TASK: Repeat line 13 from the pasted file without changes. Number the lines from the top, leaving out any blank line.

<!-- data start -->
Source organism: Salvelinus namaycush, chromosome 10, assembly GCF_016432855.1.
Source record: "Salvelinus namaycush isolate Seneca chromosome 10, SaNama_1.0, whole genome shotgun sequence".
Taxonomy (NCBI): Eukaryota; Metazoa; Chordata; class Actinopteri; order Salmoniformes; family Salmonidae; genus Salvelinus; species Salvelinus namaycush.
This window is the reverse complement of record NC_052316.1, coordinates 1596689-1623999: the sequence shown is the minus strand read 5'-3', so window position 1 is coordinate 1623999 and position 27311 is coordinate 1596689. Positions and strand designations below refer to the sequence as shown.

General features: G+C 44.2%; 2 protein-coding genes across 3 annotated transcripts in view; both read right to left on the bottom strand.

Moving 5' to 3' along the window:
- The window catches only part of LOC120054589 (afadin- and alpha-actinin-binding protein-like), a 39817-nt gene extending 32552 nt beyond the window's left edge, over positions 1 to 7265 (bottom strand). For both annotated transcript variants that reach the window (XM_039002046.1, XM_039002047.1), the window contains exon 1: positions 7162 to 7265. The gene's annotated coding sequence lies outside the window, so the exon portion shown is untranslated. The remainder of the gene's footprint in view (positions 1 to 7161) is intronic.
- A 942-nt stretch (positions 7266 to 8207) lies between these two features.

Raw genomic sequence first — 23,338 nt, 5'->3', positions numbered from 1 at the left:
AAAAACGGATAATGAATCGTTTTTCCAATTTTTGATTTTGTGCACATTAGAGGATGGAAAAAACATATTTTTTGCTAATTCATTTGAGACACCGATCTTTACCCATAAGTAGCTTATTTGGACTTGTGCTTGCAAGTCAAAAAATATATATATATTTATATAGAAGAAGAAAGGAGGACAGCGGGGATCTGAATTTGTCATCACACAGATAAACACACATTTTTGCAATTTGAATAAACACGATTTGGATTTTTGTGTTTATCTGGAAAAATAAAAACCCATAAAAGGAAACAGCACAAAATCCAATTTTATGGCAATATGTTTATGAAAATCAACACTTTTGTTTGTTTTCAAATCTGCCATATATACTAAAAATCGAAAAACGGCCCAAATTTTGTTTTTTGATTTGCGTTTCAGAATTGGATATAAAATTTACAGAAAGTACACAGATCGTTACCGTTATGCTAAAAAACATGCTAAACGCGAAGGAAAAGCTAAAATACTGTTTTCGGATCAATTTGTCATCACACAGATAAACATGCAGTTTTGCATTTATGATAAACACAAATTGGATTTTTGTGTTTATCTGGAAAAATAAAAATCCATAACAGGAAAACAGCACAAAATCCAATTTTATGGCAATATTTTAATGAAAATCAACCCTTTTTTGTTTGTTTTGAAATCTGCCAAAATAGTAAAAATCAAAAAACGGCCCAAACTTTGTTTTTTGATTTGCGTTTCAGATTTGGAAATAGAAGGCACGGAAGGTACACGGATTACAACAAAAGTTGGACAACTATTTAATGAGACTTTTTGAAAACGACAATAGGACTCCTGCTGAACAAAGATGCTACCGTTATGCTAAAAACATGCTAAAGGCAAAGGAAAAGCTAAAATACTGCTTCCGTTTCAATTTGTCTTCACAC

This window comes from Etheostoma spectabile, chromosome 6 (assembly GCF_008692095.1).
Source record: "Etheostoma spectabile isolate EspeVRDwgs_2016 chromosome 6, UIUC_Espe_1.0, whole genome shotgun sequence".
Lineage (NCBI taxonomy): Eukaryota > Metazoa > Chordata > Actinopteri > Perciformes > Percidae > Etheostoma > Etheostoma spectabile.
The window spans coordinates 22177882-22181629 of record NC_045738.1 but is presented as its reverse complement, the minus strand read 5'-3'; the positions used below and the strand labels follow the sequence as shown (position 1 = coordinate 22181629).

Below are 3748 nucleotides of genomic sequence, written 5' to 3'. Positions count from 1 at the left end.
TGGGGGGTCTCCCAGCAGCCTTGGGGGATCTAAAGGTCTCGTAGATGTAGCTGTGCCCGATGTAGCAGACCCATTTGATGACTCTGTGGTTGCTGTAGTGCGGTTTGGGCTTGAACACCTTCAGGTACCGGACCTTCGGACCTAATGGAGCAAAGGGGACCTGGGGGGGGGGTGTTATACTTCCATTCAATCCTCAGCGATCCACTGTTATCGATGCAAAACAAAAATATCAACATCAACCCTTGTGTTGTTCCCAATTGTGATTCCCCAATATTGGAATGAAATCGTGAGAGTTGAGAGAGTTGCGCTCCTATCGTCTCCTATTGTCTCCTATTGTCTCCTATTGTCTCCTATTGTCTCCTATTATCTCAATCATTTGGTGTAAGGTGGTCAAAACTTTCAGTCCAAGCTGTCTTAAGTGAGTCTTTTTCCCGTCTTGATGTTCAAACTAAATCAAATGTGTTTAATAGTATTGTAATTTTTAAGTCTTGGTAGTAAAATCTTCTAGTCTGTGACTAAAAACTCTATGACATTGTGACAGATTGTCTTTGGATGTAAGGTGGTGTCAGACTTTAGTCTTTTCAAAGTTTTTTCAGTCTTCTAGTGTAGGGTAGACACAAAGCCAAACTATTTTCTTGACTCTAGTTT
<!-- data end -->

Lineage (NCBI taxonomy): Eukaryota > Metazoa > Chordata > Actinopteri > Perciformes > Percidae > Etheostoma > Etheostoma spectabile.